Trauma Anonymous is a program for anyone affected by a traumatic experience or experiences they believe causes them continuing distress. It encompasses histories like military combat, rape/sexual abuse and childhood trauma but is not limited to them; we welcome those who feel their experience may sound trivial or “not traumatic enough”. We have no required minimum for what qualifies as traumatic enough for one to be here. Nor is formal diagnosis from a mental health professional required. The only requirement for TA membership is the desire to recover from an event or events perceived as traumatic to the individual.
We recognize simple, partial, and chronic or complex PTSD. We try not to use the word “survivor” in our groups (although it is ok for members to self-identify as such) because some of us may feel that a part of us did not survive the trauma. We welcome friends and family of those with PTSD but we ask that they not share until all others have had a chance to do so.
Unlike most Twelve Step groups we do not refer to a higher power. This is because for some of us our traumatic history occurred in the context of someone misusing power over us, making the very idea of a higher power potentially triggering. We also do not use the disease model of addiction as done in Alcoholics Anonymous–while many of us may feel unwell, sometimes radically so, and also have physiological symptoms, we recognize that these are normal responses to highly abnormal stressors.
We encourage members to create a recovery network beyond just this group. For some of us this may include but not be limited to psychotherapy; if this path is pursued we advise finding someone with trauma-specific training. For those who have misgivings about how a Twelve-Step model gets applied to PTSD we have some printed literature on this and other topics available from the literature person for a small fee, but most the readings are also available online at no charge.
Here are the steps we took, which are suggested as a program of recovery:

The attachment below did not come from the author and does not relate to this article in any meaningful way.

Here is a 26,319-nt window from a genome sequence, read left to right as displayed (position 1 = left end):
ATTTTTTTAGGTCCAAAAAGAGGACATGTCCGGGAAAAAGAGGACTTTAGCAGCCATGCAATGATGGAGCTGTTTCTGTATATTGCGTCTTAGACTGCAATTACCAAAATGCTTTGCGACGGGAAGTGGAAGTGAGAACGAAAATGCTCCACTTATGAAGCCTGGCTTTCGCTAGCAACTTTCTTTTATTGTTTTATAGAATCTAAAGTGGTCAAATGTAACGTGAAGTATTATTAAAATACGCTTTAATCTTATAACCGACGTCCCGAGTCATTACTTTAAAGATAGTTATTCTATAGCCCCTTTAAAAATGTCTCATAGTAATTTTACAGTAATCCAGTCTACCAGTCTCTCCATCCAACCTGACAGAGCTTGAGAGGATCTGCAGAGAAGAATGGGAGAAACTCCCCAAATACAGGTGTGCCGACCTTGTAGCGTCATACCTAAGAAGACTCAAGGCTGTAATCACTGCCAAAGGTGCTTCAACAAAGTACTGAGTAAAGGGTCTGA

1. We admitted we were powerless over Life – and that trauma had made our lives unmanageable.
2. Came to believe that self-acceptance and self-actualization could restore us to sanity.
3. Made a decision to look deep within ourselves for our truest most authentic being.
4. Made a searching and fearless moral inventory of our trauma.
5. Admitted our struggles to our self and when safe to do so, others.
6. Prepared ourselves to work through our distress with safety and made a commitment, however small, to do so.
7. We humbly enter each morning seeking a better day than the day before.
8. When ready, made a list of people we may have hurt in our distress and made amends to them unless to do so would cause further injury. This list may include ourselves.
9. We recognize our points of progress and allow ourselves to integrate improvements.
10. Sought emotional, mental, and social stability through daily reflective inventories.
11. Through self-acceptance and self-actualization, we improve our conscious contact with our self in each moment, and harness the power to continue living in it.
12. Having found our True Self through acceptance, we continue to be mindful and grow as a result of our efforts, and we share our story with others and continue to practice these principles in all our affairs.
- The welfare of individual members takes priority and depends on the functioning of the group.
- For guiding the group we rely on the power of recovery as expressed through our group conscience. Our leaders are but trusted servants; they do not govern.
- The only requirement for membership is ongoing distress resulting from a traumatic experience or experiences and the desire to heal from them.
- Each group should be autonomous except in matters affecting another group or Trauma Anonymous as a whole./li>
- Each Trauma Anonymous group has the objectives of promoting the healing and growth of its members and, when appropriate, reaching out to others still suffering.